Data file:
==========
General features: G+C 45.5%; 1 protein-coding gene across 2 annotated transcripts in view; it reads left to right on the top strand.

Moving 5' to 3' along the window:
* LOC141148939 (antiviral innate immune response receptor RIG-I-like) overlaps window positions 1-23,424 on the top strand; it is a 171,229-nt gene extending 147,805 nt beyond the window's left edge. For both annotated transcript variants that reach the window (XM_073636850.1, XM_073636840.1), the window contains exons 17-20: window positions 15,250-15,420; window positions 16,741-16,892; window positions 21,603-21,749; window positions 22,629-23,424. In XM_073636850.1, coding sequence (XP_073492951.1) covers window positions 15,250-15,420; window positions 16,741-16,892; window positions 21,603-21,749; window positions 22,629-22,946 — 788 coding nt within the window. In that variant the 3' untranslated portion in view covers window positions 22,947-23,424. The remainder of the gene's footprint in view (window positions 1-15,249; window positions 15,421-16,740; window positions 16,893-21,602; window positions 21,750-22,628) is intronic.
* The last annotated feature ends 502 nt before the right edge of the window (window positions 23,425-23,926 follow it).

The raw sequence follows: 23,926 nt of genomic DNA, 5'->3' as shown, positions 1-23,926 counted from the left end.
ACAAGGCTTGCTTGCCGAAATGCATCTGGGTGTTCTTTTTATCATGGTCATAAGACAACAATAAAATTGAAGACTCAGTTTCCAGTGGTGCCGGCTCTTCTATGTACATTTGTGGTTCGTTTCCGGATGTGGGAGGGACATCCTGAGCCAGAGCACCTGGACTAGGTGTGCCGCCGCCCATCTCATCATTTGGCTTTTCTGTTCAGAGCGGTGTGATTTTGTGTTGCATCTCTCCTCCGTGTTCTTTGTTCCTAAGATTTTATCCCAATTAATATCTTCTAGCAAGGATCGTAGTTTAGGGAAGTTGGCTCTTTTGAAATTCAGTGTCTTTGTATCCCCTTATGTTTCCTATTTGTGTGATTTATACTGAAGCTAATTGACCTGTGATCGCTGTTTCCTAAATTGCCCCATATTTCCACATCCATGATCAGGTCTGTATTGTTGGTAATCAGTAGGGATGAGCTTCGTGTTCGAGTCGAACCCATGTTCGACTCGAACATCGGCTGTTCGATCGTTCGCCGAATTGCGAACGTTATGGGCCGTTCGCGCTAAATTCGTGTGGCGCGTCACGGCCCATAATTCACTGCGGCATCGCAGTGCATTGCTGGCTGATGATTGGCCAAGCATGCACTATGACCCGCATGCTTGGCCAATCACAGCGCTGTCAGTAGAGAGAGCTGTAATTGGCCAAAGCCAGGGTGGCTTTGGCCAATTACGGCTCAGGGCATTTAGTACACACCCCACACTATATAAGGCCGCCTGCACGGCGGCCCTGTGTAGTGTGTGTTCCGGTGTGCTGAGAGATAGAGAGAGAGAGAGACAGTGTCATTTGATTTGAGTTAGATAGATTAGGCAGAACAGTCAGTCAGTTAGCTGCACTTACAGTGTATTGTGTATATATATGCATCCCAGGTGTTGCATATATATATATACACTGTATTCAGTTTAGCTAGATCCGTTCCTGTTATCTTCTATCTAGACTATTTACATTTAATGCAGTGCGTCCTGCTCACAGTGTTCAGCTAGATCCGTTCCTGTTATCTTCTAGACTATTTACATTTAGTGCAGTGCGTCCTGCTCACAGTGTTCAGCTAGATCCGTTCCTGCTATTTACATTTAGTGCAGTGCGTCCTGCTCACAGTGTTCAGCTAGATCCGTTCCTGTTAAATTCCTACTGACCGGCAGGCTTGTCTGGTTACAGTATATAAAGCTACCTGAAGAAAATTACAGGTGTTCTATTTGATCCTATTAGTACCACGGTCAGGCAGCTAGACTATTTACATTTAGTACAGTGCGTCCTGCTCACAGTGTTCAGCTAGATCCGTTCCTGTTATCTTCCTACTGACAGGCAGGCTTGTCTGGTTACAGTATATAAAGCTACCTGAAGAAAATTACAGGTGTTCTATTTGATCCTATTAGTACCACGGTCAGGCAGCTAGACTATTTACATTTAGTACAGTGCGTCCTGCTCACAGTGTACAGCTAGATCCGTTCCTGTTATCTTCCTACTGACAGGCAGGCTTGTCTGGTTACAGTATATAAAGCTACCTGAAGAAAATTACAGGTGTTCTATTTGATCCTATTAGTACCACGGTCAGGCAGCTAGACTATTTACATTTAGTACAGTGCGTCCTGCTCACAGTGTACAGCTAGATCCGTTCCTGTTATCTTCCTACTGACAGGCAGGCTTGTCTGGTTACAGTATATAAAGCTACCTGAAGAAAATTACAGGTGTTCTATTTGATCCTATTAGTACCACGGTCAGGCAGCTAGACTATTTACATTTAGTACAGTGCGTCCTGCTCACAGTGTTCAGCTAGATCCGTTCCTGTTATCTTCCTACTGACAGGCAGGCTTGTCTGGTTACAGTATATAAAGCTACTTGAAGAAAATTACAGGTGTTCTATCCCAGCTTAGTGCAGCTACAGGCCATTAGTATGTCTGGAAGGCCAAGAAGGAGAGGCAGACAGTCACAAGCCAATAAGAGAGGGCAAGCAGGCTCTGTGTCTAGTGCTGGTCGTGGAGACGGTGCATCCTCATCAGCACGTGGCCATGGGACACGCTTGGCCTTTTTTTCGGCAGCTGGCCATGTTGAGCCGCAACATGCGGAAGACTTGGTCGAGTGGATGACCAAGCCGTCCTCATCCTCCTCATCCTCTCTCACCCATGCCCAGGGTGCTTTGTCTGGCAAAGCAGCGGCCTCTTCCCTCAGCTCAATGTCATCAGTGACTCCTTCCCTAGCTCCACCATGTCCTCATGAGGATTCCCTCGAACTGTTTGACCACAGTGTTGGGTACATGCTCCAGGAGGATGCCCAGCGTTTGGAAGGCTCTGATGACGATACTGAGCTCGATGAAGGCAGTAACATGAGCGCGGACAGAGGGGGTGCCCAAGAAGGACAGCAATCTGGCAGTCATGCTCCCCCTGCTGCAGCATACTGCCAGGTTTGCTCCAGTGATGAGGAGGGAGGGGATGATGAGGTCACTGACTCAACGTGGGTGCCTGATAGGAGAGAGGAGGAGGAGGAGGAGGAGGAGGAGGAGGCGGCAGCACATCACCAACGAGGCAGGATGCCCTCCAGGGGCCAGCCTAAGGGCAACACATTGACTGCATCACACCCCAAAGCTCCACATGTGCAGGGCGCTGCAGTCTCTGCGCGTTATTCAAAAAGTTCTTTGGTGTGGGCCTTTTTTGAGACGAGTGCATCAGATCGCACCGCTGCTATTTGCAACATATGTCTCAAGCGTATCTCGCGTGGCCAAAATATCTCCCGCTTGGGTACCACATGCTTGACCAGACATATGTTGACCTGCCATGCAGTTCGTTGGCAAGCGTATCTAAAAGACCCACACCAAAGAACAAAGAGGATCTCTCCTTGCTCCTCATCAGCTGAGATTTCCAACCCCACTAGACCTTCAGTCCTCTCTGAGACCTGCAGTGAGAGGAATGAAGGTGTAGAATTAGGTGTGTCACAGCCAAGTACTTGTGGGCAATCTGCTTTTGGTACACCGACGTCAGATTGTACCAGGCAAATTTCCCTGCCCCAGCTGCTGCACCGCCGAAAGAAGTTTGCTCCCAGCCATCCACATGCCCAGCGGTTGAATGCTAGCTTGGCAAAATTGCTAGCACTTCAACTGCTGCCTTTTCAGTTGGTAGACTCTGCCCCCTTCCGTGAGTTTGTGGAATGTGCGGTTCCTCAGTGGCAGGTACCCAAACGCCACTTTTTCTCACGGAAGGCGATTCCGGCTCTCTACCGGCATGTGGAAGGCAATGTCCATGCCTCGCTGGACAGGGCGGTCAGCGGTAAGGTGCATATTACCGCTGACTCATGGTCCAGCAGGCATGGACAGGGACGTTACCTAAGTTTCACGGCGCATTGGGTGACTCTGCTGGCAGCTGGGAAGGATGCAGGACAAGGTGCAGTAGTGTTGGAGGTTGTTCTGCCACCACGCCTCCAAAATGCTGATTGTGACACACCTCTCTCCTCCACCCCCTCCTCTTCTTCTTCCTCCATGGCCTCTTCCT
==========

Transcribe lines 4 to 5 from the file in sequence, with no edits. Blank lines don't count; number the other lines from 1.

* The last annotated feature ends 502 nt before the right edge of the window (window positions 23,425-23,926 follow it).

The raw sequence follows: 23,926 nt of genomic DNA, 5'->3' as shown, positions 1-23,926 counted from the left end.